Students are concerned about their safety on campus

By Felicia Roehm

The recent reports of suspicious people coming to Rider and the concern of anyone being able to enter any academic building had created worry about thesafety of students, faculty and staff.

There are many concerns among students, one of which is the lack of light when walking around at night. Some campus locations are dark and needstreet lights so students who may be walking back from a night class or from hanging out with friends can be aware of their surroundings. Although there are blue lights around for students to use in case of an emergency, they aren’t bright enough and are quite dirty.

A few places that need streetlights are the dormitories in the back of campus such as Conover, the bridge that goes over the lake and the pathway to Cranberry’s after crossing the bridge. Especially for people who take shortcuts and aren’t always walking on the pathways, there needs to be more light to see the surrounding areas and who else could be around them.

For dorms, students need an ID to get in, but students hold open doors for others without a second thought, especially if the person looks often like a college- aged student. Door propping is also an issue that the university is encouraging students to stop. Although everyone loves convenience, leaving a door open can lead to intruders or someone being followed into a building.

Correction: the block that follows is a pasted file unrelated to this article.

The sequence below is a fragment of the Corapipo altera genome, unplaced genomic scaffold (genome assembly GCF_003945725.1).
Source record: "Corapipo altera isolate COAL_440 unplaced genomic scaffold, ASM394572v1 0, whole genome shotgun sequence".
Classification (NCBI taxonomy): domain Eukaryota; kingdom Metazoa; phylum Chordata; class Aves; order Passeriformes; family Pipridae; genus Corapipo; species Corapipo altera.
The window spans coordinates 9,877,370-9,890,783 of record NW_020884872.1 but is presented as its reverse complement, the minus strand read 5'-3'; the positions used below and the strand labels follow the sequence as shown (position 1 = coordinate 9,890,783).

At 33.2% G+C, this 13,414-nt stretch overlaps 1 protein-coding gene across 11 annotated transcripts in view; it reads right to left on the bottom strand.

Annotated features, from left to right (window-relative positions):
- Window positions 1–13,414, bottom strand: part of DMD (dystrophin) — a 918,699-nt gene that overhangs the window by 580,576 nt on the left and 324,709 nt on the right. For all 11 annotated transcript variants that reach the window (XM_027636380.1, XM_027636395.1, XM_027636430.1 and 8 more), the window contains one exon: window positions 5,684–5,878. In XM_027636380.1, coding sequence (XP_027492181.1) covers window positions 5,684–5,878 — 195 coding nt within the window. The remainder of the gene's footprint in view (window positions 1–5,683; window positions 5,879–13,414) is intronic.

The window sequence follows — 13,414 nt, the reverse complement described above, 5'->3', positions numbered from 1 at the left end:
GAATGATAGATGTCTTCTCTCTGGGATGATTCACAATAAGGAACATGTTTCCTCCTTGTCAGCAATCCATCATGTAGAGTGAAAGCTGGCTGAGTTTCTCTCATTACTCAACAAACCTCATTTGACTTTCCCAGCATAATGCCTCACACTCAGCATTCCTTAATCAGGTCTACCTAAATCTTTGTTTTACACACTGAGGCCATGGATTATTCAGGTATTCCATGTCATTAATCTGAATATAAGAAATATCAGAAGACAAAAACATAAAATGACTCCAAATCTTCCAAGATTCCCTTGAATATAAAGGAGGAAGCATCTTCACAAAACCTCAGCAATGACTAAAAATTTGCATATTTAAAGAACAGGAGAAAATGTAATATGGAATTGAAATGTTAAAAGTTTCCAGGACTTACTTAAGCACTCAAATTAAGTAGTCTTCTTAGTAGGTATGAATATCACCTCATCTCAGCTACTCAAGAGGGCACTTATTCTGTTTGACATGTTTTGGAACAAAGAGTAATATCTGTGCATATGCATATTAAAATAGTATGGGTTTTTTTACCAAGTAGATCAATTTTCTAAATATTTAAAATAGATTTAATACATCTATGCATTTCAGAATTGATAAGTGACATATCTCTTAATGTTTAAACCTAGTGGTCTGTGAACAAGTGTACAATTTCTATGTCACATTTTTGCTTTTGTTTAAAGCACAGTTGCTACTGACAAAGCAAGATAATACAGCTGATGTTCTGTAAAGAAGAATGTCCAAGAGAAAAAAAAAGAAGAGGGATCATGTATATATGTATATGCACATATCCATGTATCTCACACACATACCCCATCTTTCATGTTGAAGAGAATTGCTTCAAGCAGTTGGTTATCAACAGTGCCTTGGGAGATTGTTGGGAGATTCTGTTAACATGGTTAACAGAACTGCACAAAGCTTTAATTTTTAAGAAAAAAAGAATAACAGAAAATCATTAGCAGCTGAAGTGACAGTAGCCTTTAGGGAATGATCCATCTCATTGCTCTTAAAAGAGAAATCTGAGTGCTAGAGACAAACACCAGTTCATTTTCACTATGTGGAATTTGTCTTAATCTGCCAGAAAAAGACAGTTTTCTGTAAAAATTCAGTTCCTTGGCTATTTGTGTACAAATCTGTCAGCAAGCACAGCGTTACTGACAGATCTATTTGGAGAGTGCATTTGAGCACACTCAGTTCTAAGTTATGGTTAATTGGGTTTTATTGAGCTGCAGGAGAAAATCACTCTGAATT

On Nov. 7, students were notified from Public Safety through email that someone followed two students into Lincoln Hall and was found on the third floor, but the “Lincoln Lurker” is merely one of the incidents that happened on campus. Students believe that issues like propping doors should be taken more seriously because, although it might not seem like a big deal, it allows anyone to come in and can put others in danger.

Students also feel that there isn’t a sense of urgency when it comes to safety. There have been alarm systems disarmed and doors broken that have yet to be fixed by the university.

Every student has the ability to see any records or information about crimes on campus, and that access was granted to students in 1990 when The Clery Act was passed by Congress. The Clery Act “requires public and private colleges and universities to disclose information about certain crimes that occur on or
near campus,” and it came about because in 1986, Jeanne Clery was raped and murdered in her own dorm room.

Her parents helped pioneer The Clery Act in her memory, ensuring all students can know about the history of crime or suspicious behavior on or around college campuses.

Rider Public Safety is urging students, faculty and staff that “if you see something, say something.” Report any suspicious behavior or activities to Public Safety by calling 609-896-5029.

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